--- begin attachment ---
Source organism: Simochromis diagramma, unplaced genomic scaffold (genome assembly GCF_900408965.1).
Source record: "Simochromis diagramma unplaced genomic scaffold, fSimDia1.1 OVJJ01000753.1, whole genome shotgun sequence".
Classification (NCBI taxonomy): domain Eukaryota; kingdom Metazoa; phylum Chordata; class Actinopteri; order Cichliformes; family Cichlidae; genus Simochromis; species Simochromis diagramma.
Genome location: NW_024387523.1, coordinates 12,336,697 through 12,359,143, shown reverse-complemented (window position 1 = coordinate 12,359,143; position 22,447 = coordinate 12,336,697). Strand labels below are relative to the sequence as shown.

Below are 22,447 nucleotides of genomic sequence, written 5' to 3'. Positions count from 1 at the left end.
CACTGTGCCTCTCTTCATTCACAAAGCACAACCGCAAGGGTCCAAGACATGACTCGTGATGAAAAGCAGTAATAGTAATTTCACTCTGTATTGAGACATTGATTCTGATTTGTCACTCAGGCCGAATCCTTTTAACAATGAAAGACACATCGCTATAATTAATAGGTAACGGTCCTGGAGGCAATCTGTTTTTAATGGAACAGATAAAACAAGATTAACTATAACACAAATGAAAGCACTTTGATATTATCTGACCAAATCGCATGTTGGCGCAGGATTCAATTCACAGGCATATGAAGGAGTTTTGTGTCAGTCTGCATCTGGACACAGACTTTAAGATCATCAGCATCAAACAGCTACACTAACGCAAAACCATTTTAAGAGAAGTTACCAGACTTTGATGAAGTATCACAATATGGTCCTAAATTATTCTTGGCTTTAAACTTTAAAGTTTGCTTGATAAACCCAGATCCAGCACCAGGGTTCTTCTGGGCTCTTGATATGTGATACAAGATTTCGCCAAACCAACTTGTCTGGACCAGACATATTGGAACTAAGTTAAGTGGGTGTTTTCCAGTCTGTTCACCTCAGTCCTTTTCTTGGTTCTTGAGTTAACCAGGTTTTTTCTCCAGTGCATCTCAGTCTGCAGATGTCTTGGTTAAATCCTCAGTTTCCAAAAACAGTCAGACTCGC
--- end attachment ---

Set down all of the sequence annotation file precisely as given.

Source organism: Simochromis diagramma, unplaced genomic scaffold (genome assembly GCF_900408965.1).
Source record: "Simochromis diagramma unplaced genomic scaffold, fSimDia1.1 OVJJ01000753.1, whole genome shotgun sequence".
Classification (NCBI taxonomy): domain Eukaryota; kingdom Metazoa; phylum Chordata; class Actinopteri; order Cichliformes; family Cichlidae; genus Simochromis; species Simochromis diagramma.
Genome location: NW_024387523.1, coordinates 12,336,697 through 12,359,143, shown reverse-complemented (window position 1 = coordinate 12,359,143; position 22,447 = coordinate 12,336,697). Strand labels below are relative to the sequence as shown.

Below are 22,447 nucleotides of genomic sequence, written 5' to 3'. Positions count from 1 at the left end.
CACTGTGCCTCTCTTCATTCACAAAGCACAACCGCAAGGGTCCAAGACATGACTCGTGATGAAAAGCAGTAATAGTAATTTCACTCTGTATTGAGACATTGATTCTGATTTGTCACTCAGGCCGAATCCTTTTAACAATGAAAGACACATCGCTATAATTAATAGGTAACGGTCCTGGAGGCAATCTGTTTTTAATGGAACAGATAAAACAAGATTAACTATAACACAAATGAAAGCACTTTGATATTATCTGACCAAATCGCATGTTGGCGCAGGATTCAATTCACAGGCATATGAAGGAGTTTTGTGTCAGTCTGCATCTGGACACAGACTTTAAGATCATCAGCATCAAACAGCTACACTAACGCAAAACCATTTTAAGAGAAGTTACCAGACTTTGATGAAGTATCACAATATGGTCCTAAATTATTCTTGGCTTTAAACTTTAAAGTTTGCTTGATAAACCCAGATCCAGCACCAGGGTTCTTCTGGGCTCTTGATATGTGATACAAGATTTCGCCAAACCAACTTGTCTGGACCAGACATATTGGAACTAAGTTAAGTGGGTGTTTTCCAGTCTGTTCACCTCAGTCCTTTTCTTGGTTCTTGAGTTAACCAGGTTTTTTCTCCAGTGCATCTCAGTCTGCAGATGTCTTGGTTAAATCCTCAGTTTCCAAAAACAGTCAGACTCGC